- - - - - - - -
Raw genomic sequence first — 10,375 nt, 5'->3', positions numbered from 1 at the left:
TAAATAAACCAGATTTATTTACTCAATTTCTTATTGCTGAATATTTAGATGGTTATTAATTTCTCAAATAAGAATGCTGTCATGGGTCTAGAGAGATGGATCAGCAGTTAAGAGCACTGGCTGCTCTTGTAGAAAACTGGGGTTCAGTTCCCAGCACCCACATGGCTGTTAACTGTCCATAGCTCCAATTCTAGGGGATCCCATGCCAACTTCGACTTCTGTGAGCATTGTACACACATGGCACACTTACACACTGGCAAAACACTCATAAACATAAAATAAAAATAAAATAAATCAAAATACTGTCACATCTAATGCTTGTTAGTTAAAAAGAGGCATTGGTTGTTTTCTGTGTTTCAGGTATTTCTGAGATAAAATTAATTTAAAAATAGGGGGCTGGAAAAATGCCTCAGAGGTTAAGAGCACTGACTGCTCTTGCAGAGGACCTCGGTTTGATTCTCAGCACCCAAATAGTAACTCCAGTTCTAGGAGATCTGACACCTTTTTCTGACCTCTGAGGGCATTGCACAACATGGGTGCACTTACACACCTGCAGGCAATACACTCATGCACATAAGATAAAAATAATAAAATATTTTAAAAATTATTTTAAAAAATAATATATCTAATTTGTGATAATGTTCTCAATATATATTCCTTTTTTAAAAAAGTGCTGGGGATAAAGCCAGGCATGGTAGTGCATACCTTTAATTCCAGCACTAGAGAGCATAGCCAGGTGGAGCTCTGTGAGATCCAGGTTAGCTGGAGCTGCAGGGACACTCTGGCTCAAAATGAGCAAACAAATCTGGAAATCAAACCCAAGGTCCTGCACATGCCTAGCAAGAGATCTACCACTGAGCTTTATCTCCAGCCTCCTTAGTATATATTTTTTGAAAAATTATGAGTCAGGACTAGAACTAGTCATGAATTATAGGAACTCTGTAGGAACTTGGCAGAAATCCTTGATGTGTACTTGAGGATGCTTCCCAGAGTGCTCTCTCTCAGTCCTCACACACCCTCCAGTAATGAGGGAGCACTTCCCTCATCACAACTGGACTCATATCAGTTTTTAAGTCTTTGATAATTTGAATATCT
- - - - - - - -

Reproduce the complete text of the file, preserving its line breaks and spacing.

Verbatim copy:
Raw genomic sequence first — 10,375 nt, 5'->3', positions numbered from 1 at the left:
TAAATAAACCAGATTTATTTACTCAATTTCTTATTGCTGAATATTTAGATGGTTATTAATTTCTCAAATAAGAATGCTGTCATGGGTCTAGAGAGATGGATCAGCAGTTAAGAGCACTGGCTGCTCTTGTAGAAAACTGGGGTTCAGTTCCCAGCACCCACATGGCTGTTAACTGTCCATAGCTCCAATTCTAGGGGATCCCATGCCAACTTCGACTTCTGTGAGCATTGTACACACATGGCACACTTACACACTGGCAAAACACTCATAAACATAAAATAAAAATAAAATAAATCAAAATACTGTCACATCTAATGCTTGTTAGTTAAAAAGAGGCATTGGTTGTTTTCTGTGTTTCAGGTATTTCTGAGATAAAATTAATTTAAAAATAGGGGGCTGGAAAAATGCCTCAGAGGTTAAGAGCACTGACTGCTCTTGCAGAGGACCTCGGTTTGATTCTCAGCACCCAAATAGTAACTCCAGTTCTAGGAGATCTGACACCTTTTTCTGACCTCTGAGGGCATTGCACAACATGGGTGCACTTACACACCTGCAGGCAATACACTCATGCACATAAGATAAAAATAATAAAATATTTTAAAAATTATTTTAAAAAATAATATATCTAATTTGTGATAATGTTCTCAATATATATTCCTTTTTTAAAAAAGTGCTGGGGATAAAGCCAGGCATGGTAGTGCATACCTTTAATTCCAGCACTAGAGAGCATAGCCAGGTGGAGCTCTGTGAGATCCAGGTTAGCTGGAGCTGCAGGGACACTCTGGCTCAAAATGAGCAAACAAATCTGGAAATCAAACCCAAGGTCCTGCACATGCCTAGCAAGAGATCTACCACTGAGCTTTATCTCCAGCCTCCTTAGTATATATTTTTTGAAAAATTATGAGTCAGGACTAGAACTAGTCATGAATTATAGGAACTCTGTAGGAACTTGGCAGAAATCCTTGATGTGTACTTGAGGATGCTTCCCAGAGTGCTCTCTCTCAGTCCTCACACACCCTCCAGTAATGAGGGAGCACTTCCCTCATCACAACTGGACTCATATCAGTTTTTAAGTCTTTGATAATTTGAATATCT